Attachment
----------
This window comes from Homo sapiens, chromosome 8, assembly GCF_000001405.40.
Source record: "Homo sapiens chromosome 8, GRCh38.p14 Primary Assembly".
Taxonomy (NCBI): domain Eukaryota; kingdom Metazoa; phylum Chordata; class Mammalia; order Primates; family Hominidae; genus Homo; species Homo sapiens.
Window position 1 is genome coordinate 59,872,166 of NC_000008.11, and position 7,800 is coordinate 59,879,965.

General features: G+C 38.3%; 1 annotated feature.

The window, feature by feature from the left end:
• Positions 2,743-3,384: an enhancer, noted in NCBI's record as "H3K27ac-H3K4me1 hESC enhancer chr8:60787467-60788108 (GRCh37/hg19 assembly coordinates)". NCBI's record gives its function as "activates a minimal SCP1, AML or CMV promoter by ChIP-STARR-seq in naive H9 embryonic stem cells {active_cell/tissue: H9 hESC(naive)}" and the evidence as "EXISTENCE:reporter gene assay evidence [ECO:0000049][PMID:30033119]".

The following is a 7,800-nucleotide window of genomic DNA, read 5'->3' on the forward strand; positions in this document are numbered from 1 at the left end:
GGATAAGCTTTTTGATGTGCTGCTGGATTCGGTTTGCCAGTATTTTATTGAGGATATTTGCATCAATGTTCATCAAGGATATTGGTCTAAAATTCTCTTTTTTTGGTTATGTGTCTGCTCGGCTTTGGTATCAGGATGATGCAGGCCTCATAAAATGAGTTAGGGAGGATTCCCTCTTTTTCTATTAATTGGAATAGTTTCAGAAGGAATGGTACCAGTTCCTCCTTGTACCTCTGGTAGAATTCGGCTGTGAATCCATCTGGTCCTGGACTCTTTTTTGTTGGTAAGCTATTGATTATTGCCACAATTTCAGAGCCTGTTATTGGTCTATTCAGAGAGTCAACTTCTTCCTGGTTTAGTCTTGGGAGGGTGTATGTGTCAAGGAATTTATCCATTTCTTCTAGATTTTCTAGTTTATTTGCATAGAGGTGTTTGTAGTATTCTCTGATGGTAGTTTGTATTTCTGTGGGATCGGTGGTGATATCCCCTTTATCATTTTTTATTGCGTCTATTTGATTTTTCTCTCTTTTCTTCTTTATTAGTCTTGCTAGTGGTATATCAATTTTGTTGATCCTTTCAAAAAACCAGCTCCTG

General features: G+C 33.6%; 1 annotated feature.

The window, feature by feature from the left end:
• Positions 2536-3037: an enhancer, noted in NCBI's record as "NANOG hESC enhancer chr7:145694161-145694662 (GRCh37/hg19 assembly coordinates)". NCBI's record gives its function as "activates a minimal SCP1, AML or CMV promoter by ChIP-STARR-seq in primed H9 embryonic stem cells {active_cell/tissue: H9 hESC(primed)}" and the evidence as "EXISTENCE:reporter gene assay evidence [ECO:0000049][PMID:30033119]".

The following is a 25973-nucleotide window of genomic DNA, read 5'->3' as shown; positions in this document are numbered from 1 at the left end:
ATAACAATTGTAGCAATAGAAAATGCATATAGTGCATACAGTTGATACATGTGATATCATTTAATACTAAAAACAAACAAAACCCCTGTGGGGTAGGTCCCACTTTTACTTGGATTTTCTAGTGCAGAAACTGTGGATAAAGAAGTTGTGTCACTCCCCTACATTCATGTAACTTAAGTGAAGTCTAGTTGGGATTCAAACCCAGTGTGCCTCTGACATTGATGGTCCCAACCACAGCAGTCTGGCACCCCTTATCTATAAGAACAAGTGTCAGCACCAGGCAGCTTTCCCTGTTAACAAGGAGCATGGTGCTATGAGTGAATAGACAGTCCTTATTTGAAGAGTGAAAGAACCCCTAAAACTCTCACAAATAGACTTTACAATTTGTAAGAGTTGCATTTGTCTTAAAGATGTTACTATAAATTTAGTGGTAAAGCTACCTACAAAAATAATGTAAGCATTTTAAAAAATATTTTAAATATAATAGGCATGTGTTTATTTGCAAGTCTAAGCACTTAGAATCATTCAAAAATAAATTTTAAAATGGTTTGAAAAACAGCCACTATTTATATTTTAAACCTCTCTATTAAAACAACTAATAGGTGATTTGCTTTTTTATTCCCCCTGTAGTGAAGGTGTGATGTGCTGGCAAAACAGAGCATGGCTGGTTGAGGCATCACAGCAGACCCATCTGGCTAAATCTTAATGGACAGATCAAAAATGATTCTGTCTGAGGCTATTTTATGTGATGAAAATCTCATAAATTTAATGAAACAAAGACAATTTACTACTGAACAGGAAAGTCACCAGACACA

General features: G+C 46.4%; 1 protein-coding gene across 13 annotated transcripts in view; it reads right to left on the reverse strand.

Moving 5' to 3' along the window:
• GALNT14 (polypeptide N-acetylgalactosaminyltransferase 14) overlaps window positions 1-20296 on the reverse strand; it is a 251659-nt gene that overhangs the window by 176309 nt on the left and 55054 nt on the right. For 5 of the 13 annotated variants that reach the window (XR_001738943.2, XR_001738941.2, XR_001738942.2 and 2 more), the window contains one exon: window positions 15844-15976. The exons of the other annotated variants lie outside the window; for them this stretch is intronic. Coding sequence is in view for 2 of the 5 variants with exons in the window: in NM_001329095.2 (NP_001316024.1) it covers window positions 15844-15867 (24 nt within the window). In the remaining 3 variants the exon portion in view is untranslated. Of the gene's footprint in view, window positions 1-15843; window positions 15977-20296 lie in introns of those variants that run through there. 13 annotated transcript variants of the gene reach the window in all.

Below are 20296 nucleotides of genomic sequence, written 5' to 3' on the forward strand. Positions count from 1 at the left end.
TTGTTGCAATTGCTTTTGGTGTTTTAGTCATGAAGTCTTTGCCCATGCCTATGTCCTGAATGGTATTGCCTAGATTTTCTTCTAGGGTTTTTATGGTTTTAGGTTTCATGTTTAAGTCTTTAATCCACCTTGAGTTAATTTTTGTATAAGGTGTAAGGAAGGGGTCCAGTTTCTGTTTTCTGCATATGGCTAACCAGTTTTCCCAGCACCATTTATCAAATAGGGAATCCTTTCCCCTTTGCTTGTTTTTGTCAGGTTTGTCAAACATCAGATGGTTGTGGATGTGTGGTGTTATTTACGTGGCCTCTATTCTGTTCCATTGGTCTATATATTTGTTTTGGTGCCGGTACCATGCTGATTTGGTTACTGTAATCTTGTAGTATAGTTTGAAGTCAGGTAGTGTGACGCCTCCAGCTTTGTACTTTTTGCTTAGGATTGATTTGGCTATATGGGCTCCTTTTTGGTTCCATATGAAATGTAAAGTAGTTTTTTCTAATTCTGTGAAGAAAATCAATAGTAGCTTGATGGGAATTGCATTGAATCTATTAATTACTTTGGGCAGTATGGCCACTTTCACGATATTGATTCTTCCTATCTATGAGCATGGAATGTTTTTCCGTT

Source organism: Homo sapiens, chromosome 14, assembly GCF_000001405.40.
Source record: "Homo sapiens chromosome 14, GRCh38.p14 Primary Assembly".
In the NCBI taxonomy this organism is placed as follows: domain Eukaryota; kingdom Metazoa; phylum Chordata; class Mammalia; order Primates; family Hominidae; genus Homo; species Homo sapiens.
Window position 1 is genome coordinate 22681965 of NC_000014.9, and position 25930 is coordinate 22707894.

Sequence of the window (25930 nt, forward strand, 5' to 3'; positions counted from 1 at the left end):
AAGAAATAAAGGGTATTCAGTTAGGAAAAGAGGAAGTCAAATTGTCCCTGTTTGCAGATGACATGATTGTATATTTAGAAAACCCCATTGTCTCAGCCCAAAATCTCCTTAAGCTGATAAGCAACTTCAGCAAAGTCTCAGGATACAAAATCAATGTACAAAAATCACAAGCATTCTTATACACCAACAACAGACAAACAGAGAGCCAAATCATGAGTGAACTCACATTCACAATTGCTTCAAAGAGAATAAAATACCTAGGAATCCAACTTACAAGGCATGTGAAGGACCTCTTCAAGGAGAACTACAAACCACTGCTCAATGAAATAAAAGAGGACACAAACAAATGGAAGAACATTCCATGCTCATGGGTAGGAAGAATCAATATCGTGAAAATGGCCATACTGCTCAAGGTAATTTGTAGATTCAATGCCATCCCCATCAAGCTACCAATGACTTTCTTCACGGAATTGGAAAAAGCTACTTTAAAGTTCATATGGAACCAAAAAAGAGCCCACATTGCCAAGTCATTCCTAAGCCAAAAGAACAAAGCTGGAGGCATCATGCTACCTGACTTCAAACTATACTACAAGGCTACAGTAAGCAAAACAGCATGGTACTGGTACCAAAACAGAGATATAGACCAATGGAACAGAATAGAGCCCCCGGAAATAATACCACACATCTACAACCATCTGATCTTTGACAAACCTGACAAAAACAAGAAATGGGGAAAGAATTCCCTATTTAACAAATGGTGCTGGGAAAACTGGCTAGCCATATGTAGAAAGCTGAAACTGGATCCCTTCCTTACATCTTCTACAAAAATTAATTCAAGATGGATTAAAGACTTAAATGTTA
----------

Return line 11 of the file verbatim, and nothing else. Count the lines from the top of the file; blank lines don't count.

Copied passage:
The window, feature by feature from the left end: